Illustration by Mark Markovich

LIKE YOU, State Senator Sara Gelser fell—hard—into the Serial rabbit hole last year.

The true-crime intrigue of the world's most popular podcast brought millions of listeners to the medium. Now it might bring reform to Oregon's lucrative prison phone system.

Gelser, a Democrat from Corvallis, is pushing a bill this session that would sever the Oregon Department of Corrections (DOC) from a reliable cash cow: inmates' desire to keep in touch with family and friends. The department reaps a minimum $3 million a year via an agreement that charges prisoners for every minute they talk on the phone, assigns arbitrary fees to replenish accounts that can pay for those calls, and sells electronics equipment that lets prisoners listen to music and message friends and family.

It's not the worst such arrangement the nation's known. The last two years have seen a crackdown on the predatory charges prisons around the country foist on inmates. Those abuses include more lucrative schemes than Oregon's price structure.

But Oregon still charges more than it needs to, and there's widespread agreement—from such entities as the American Bar Association, Congress, and the State of Oregon—that such barriers to contact with family can harm an inmate's ability to transition back into society.

Gelser says the DOC's ability to profit off of inmates is a problem. "It just seems like an awfully vulnerable group to put the costs on," she says. "If you're a low-income person, it can get very difficult to maintain contact with your family."

The senator's bill—which has nominal backing of senate leadership—would lower rates by banning Oregon prisons from banking off their phone service. And it could stretch further than that: Gelser says she plans to broaden the legislation to reform phone access in county jails as well, something not likely to sit well with the state's sheriffs.

So where does Serial fit into all of this?

Each episode of the podcast began with a recording—the beginning of a collect call from the prisoner at the narrative's heart. "This is a Global Tel-Link prepaid call from Adnan Syed, an inmate at a Maryland correctional facility."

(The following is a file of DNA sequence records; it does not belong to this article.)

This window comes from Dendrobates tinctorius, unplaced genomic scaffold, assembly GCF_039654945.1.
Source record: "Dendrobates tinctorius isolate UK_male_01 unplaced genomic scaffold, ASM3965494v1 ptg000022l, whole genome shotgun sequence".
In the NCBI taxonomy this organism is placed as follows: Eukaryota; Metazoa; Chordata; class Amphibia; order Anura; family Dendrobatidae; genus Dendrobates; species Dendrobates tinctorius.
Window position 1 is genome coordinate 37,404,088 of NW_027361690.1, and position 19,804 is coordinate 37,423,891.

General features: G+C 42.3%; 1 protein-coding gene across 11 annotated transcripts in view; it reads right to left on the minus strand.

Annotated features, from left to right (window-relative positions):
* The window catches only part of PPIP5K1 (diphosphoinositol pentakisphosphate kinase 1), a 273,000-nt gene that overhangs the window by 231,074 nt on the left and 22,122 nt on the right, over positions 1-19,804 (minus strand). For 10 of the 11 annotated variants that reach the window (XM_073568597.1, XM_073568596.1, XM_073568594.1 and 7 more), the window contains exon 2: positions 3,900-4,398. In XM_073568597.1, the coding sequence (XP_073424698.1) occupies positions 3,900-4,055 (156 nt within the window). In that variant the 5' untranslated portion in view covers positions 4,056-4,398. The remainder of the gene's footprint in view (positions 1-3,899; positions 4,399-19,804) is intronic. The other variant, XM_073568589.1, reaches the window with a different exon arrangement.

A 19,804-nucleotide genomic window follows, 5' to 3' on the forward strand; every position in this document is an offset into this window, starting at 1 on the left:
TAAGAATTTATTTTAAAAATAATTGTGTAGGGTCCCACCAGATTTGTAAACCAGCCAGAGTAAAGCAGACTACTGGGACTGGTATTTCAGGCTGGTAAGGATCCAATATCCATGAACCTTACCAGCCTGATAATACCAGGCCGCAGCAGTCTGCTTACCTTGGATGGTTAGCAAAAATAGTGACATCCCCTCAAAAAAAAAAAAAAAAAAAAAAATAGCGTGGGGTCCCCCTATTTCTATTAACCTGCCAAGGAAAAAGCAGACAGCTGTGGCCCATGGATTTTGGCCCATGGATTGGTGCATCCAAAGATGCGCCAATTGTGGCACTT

The recording got Gelser curious about that "prepaid" element, given the dozens of hours the show's producer spent talking with Syed. With some internet searching, she learned those calls had cost the podcast's producers thousands.

That's not much of an impediment for the radio outfit that bankrolled Serial. It's a much bigger issue for destitute family members hoping to keep in touch with a locked-up loved one.

In Oregon, like Maryland, it's not technically the DOC charging for phone calls. Prisons and jails throughout the country make deals with telecommunications companies, which then set up and run the phone systems.

But there's a perverse incentive attached to these agreements: Prisons get a cut of the proceeds from charges phone companies cook up.

"The current structure of the prison phone market guarantees exorbitant phone bills," says a 2013 report by the Massachusetts-based Prison Policy Initiative, which has called for nationwide reforms.

Oregon works with a company called Telmate to offer inmates in its 14 institutions a wide range of services, from regular phone calls to a messaging service that (for a fee) can be used with special MP3 players.

The contract is almost impossibly sweet for the DOC. Not only does the entire system—including laptops, phones, kiosks, printers, and other valuable equipment—not cost the state a dime, the department is guaranteed a minimum of $3 million a year in money that Telmate hauls in from inmates and their families, plus half of phone revenue.

Even so, the contract the DOC inked with Telmate was more conscientious than some. Signed in April 2012, the document set out charges for various types of calls: 15 cents a minute when calling in-state and paying from an inmate debit account, and 65 cents a minute when calling collect out of state.

The DOC contract also prohibited Telmate from slapping on fees when family members put money into an inmate's debit account, a practice that had become common elsewhere.

A month after the initial contract, the DOC got more reasonable still, modifying its rates to a flat 16 cents a minute for all domestic calls, and 50 cents a minute for international calls. The charges were well under the 89 cents a minute for out-of-state calls some prison systems were charging at the time.

"It's both offensive and not the worst I've seen," says Peter Wagner, executive director of the Prison Policy Initiative and a vocal critic of the prison phone industry, when asked about Oregon's pricing structure.

Then the DOC switched things up. Just two months after signing the first contract, the department altered the provision that forbade Telmate from charging fees for replenishing inmates' accounts.